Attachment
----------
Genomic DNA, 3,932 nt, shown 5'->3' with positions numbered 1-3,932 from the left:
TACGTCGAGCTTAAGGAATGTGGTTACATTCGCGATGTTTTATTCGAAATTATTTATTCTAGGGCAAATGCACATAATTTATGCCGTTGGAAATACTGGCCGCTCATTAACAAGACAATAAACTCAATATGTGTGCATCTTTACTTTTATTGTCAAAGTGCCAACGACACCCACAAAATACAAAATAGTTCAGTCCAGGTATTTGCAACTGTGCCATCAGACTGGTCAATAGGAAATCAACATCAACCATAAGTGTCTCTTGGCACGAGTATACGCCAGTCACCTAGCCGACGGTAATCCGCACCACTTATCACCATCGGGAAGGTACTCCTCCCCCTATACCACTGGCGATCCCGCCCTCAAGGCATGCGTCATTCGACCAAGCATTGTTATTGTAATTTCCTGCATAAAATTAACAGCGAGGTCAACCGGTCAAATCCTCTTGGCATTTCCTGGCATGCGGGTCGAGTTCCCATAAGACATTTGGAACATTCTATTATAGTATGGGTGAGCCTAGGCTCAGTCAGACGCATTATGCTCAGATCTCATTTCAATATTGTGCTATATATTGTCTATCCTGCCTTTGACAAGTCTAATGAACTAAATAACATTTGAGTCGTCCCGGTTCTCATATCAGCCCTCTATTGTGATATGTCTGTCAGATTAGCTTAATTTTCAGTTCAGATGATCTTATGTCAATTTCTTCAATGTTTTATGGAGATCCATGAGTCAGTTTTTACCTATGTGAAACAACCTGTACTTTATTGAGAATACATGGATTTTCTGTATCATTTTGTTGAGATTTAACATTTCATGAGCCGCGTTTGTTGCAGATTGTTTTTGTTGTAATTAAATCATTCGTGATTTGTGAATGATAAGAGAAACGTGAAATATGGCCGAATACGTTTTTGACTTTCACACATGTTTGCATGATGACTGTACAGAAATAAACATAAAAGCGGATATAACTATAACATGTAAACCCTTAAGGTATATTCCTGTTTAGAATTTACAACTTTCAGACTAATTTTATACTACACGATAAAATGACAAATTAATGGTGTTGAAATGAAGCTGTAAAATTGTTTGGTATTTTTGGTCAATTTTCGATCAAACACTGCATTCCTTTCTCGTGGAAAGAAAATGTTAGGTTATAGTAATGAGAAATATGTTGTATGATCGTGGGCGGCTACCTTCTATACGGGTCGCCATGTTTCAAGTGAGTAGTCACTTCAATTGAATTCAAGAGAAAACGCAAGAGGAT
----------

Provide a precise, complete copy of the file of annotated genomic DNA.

Genomic DNA, 3,932 nt, shown 5'->3' with positions numbered 1-3,932 from the left:
TACGTCGAGCTTAAGGAATGTGGTTACATTCGCGATGTTTTATTCGAAATTATTTATTCTAGGGCAAATGCACATAATTTATGCCGTTGGAAATACTGGCCGCTCATTAACAAGACAATAAACTCAATATGTGTGCATCTTTACTTTTATTGTCAAAGTGCCAACGACACCCACAAAATACAAAATAGTTCAGTCCAGGTATTTGCAACTGTGCCATCAGACTGGTCAATAGGAAATCAACATCAACCATAAGTGTCTCTTGGCACGAGTATACGCCAGTCACCTAGCCGACGGTAATCCGCACCACTTATCACCATCGGGAAGGTACTCCTCCCCCTATACCACTGGCGATCCCGCCCTCAAGGCATGCGTCATTCGACCAAGCATTGTTATTGTAATTTCCTGCATAAAATTAACAGCGAGGTCAACCGGTCAAATCCTCTTGGCATTTCCTGGCATGCGGGTCGAGTTCCCATAAGACATTTGGAACATTCTATTATAGTATGGGTGAGCCTAGGCTCAGTCAGACGCATTATGCTCAGATCTCATTTCAATATTGTGCTATATATTGTCTATCCTGCCTTTGACAAGTCTAATGAACTAAATAACATTTGAGTCGTCCCGGTTCTCATATCAGCCCTCTATTGTGATATGTCTGTCAGATTAGCTTAATTTTCAGTTCAGATGATCTTATGTCAATTTCTTCAATGTTTTATGGAGATCCATGAGTCAGTTTTTACCTATGTGAAACAACCTGTACTTTATTGAGAATACATGGATTTTCTGTATCATTTTGTTGAGATTTAACATTTCATGAGCCGCGTTTGTTGCAGATTGTTTTTGTTGTAATTAAATCATTCGTGATTTGTGAATGATAAGAGAAACGTGAAATATGGCCGAATACGTTTTTGACTTTCACACATGTTTGCATGATGACTGTACAGAAATAAACATAAAAGCGGATATAACTATAACATGTAAACCCTTAAGGTATATTCCTGTTTAGAATTTACAACTTTCAGACTAATTTTATACTACACGATAAAATGACAAATTAATGGTGTTGAAATGAAGCTGTAAAATTGTTTGGTATTTTTGGTCAATTTTCGATCAAACACTGCATTCCTTTCTCGTGGAAAGAAAATGTTAGGTTATAGTAATGAGAAATATGTTGTATGATCGTGGGCGGCTACCTTCTATACGGGTCGCCATGTTTCAAGTGAGTAGTCACTTCAATTGAATTCAAGAGAAAACGCAAGAGGAT